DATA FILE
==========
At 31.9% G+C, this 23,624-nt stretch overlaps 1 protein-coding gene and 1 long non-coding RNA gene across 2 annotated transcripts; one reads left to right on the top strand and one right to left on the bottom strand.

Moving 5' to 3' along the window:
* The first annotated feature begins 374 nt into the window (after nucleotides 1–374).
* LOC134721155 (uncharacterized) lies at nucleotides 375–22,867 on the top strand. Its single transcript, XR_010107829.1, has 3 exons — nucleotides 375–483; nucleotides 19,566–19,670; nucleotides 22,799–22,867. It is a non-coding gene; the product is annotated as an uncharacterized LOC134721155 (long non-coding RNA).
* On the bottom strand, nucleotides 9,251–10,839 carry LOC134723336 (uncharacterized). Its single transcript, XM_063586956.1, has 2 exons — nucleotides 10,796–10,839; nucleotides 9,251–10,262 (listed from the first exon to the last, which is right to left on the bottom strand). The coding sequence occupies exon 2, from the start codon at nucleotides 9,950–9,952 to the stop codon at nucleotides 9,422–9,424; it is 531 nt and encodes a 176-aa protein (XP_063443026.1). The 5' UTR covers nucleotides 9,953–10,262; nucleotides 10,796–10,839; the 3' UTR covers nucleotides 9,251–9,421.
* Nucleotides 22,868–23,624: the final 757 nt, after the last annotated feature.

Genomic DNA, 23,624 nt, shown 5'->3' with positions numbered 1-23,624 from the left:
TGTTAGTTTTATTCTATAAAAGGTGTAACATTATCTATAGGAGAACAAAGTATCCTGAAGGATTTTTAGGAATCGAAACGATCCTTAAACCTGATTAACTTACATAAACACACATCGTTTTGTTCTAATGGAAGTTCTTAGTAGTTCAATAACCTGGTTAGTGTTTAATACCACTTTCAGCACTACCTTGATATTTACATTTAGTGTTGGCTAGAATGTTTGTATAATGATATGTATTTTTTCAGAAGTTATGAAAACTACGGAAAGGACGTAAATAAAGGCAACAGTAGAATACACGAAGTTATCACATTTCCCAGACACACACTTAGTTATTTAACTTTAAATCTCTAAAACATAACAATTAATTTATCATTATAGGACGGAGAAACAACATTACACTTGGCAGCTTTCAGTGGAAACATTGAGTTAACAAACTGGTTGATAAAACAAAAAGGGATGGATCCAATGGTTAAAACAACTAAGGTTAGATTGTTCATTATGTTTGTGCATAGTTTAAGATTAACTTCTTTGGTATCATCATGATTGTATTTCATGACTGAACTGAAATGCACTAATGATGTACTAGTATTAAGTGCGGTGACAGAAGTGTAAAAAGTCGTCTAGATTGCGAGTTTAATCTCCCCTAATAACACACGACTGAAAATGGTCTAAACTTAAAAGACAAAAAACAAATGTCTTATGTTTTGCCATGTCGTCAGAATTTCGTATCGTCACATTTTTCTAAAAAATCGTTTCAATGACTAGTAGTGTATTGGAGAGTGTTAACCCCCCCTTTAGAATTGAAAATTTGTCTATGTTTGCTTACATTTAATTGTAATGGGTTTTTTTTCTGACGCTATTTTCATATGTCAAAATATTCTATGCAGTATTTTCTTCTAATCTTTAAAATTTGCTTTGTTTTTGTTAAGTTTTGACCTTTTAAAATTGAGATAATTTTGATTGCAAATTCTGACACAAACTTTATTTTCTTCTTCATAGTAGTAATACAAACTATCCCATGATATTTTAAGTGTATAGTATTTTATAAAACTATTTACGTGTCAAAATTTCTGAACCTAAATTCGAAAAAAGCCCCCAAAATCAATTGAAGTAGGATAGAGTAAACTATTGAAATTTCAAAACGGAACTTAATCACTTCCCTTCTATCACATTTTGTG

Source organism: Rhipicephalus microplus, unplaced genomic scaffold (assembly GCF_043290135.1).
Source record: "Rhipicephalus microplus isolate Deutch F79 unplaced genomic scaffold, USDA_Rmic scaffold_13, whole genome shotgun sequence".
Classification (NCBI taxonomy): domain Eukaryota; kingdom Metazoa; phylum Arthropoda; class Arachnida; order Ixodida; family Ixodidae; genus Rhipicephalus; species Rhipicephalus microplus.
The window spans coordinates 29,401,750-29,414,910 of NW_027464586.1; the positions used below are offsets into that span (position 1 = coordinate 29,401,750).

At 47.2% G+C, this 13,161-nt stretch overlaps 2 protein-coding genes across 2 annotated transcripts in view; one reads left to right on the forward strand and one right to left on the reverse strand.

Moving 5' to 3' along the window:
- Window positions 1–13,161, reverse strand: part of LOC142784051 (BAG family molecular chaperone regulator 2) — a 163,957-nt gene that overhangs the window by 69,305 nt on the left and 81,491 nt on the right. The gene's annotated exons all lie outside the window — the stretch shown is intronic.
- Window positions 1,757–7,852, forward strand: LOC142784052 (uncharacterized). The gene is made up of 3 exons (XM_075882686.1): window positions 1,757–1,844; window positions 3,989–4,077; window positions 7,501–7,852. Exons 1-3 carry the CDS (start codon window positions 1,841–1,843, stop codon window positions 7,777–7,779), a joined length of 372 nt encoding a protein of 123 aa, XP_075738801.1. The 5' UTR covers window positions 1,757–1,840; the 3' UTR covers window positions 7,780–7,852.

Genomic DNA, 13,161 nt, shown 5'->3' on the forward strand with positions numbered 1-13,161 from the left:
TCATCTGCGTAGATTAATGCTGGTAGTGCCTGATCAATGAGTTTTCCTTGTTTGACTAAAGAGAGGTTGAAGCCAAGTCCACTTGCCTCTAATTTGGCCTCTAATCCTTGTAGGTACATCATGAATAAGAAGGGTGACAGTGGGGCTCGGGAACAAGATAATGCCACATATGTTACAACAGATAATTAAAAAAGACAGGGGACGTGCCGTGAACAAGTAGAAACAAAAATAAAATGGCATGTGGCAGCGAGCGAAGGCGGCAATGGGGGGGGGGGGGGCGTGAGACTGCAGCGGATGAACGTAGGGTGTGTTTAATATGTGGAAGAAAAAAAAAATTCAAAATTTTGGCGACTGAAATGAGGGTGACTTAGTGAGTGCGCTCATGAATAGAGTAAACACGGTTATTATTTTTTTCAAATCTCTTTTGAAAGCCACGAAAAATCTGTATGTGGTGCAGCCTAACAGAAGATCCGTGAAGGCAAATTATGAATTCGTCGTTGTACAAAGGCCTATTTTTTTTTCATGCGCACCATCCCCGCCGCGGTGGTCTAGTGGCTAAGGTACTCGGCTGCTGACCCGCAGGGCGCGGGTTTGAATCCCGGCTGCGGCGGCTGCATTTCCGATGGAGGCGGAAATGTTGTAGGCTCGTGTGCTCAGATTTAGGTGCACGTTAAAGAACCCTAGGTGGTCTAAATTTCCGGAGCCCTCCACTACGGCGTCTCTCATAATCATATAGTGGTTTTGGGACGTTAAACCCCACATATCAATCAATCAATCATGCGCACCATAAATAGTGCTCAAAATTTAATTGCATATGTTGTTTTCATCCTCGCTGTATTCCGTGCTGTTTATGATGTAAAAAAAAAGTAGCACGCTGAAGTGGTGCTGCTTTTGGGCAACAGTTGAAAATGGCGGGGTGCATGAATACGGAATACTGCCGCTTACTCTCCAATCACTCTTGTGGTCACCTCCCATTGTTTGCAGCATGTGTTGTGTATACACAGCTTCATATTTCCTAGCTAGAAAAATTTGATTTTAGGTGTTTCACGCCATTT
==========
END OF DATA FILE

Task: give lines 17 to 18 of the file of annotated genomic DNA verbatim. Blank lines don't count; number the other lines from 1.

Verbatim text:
Genomic DNA, 13,161 nt, shown 5'->3' on the forward strand with positions numbered 1-13,161 from the left:
TCATCTGCGTAGATTAATGCTGGTAGTGCCTGATCAATGAGTTTTCCTTGTTTGACTAAAGAGAGGTTGAAGCCAAGTCCACTTGCCTCTAATTTGGCCTCTAATCCTTGTAGGTACATCATGAATAAGAAGGGTGACAGTGGGGCTCGGGAACAAGATAATGCCACATATGTTACAACAGATAATTAAAAAAGACAGGGGACGTGCCGTGAACAAGTAGAAACAAAAATAAAATGGCATGTGGCAGCGAGCGAAGGCGGCAATGGGGGGGGGGGGGGCGTGAGACTGCAGCGGATGAACGTAGGGTGTGTTTAATATGTGGAAGAAAAAAAAAATTCAAAATTTTGGCGACTGAAATGAGGGTGACTTAGTGAGTGCGCTCATGAATAGAGTAAACACGGTTATTATTTTTTTCAAATCTCTTTTGAAAGCCACGAAAAATCTGTATGTGGTGCAGCCTAACAGAAGATCCGTGAAGGCAAATTATGAATTCGTCGTTGTACAAAGGCCTATTTTTTTTTCATGCGCACCATCCCCGCCGCGGTGGTCTAGTGGCTAAGGTACTCGGCTGCTGACCCGCAGGGCGCGGGTTTGAATCCCGGCTGCGGCGGCTGCATTTCCGATGGAGGCGGAAATGTTGTAGGCTCGTGTGCTCAGATTTAGGTGCACGTTAAAGAACCCTAGGTGGTCTAAATTTCCGGAGCCCTCCACTACGGCGTCTCTCATAATCATATAGTGGTTTTGGGACGTTAAACCCCACATATCAATCAATCAATCATGCGCACCATAAATAGTGCTCAAAATTTAATTGCATATGTTGTTTTCATCCTCGCTGTATTCCGTGCTGTTTATGATGTAAAAAAAAAGTAGCACGCTGAAGTGGTGCTGCTTTTGGGCAACAGTTGAAAATGGCGGGGTGCATGAATACGGAATACTGCCGCTTACTCTCCAATCACTCTTGTGGTCACCTCCCATTGTTTGCAGCATGTGTTGTGTATACACAGCTTCATATTTCCTAGCTAGAAAAATTTGATTTTAGGTGTTTCACGCCATTT